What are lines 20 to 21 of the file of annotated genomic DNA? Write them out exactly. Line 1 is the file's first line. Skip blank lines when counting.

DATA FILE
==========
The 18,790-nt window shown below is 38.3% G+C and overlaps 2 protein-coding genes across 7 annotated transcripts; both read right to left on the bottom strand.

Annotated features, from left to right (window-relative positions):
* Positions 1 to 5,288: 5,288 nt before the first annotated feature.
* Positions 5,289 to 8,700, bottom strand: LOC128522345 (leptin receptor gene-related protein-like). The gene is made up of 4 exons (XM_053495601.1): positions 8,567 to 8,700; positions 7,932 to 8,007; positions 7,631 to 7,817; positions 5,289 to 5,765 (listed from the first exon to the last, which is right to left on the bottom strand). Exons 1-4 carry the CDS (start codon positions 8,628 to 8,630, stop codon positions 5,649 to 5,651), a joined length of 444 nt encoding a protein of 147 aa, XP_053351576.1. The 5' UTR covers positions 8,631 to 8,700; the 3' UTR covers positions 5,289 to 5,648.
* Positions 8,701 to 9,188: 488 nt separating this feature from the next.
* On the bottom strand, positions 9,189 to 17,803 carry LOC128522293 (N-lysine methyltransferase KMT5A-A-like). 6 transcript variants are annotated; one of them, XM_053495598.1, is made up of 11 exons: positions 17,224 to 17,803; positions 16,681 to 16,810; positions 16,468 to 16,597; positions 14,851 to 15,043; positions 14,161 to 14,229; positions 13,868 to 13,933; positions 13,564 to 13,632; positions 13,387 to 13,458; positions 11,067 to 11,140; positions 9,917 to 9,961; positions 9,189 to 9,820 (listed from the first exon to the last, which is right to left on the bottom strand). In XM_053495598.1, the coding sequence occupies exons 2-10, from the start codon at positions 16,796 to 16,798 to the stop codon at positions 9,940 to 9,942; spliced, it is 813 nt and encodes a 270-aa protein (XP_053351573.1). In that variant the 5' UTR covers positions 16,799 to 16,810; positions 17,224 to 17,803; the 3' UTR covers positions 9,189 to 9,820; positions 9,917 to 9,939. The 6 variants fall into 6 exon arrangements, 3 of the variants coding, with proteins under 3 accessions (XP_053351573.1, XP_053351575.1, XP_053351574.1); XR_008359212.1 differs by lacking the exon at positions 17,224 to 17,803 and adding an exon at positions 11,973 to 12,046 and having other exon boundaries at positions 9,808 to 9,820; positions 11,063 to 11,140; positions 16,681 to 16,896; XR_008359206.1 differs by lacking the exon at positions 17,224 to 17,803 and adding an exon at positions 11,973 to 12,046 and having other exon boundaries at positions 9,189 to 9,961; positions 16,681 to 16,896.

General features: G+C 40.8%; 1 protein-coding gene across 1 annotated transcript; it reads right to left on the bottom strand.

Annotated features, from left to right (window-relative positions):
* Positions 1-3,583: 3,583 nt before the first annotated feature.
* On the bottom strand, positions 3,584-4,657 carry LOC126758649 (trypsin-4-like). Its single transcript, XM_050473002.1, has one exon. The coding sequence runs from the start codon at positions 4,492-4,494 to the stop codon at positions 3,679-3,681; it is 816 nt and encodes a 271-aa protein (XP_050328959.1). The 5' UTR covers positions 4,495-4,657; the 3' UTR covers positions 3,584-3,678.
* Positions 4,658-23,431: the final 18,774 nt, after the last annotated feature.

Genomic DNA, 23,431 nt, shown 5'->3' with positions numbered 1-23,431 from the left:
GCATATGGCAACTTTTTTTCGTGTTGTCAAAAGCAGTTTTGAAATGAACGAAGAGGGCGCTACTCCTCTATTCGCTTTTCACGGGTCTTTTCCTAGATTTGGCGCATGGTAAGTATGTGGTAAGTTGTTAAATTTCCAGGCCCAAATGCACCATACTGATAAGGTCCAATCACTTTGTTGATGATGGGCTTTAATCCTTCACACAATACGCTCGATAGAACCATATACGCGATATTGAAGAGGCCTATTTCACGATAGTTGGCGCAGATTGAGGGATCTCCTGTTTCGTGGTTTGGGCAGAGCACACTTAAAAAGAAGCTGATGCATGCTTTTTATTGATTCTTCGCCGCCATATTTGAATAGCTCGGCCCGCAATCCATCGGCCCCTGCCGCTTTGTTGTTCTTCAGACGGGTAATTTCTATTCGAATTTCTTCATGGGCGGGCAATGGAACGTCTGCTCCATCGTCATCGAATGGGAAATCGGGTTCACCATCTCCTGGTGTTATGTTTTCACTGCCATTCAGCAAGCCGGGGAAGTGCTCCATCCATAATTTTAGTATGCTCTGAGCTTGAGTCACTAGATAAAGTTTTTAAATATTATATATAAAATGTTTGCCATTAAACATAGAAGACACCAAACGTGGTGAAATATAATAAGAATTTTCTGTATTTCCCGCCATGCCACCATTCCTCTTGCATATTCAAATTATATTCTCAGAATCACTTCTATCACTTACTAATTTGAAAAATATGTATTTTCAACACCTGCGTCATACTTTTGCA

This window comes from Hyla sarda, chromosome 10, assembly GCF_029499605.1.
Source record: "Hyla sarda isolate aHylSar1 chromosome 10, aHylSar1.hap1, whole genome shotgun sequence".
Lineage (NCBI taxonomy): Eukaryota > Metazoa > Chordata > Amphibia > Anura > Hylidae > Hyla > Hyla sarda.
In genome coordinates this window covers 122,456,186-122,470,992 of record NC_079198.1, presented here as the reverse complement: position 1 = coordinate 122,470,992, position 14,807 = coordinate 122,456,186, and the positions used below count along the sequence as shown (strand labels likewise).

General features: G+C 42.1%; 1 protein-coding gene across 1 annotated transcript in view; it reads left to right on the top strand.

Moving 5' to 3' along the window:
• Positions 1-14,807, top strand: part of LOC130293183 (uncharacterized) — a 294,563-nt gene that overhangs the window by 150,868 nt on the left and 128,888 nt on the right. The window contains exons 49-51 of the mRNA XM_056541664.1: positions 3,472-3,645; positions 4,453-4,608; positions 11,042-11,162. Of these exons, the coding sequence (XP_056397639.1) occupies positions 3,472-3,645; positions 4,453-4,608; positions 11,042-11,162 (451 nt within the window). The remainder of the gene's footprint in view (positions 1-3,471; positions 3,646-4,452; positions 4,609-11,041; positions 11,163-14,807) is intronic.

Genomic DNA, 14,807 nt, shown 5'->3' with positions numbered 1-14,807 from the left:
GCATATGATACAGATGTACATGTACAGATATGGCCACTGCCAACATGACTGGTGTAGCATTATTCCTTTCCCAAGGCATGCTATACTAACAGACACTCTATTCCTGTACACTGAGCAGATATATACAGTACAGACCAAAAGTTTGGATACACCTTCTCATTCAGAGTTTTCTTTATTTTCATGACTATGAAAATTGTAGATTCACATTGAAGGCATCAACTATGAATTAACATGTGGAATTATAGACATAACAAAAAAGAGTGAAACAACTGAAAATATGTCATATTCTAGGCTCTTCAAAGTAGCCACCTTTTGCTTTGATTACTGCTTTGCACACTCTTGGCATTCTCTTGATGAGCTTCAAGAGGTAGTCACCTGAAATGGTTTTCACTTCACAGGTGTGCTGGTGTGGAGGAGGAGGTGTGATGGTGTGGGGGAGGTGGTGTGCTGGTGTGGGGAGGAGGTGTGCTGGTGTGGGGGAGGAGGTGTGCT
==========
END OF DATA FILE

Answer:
• Positions 1-14,807, top strand: part of LOC130293183 (uncharacterized) — a 294,563-nt gene that overhangs the window by 150,868 nt on the left and 128,888 nt on the right. The window contains exons 49-51 of the mRNA XM_056541664.1: positions 3,472-3,645; positions 4,453-4,608; positions 11,042-11,162. Of these exons, the coding sequence (XP_056397639.1) occupies positions 3,472-3,645; positions 4,453-4,608; positions 11,042-11,162 (451 nt within the window). The remainder of the gene's footprint in view (positions 1-3,471; positions 3,646-4,452; positions 4,609-11,041; positions 11,163-14,807) is intronic.

Genomic DNA, 14,807 nt, shown 5'->3' with positions numbered 1-14,807 from the left: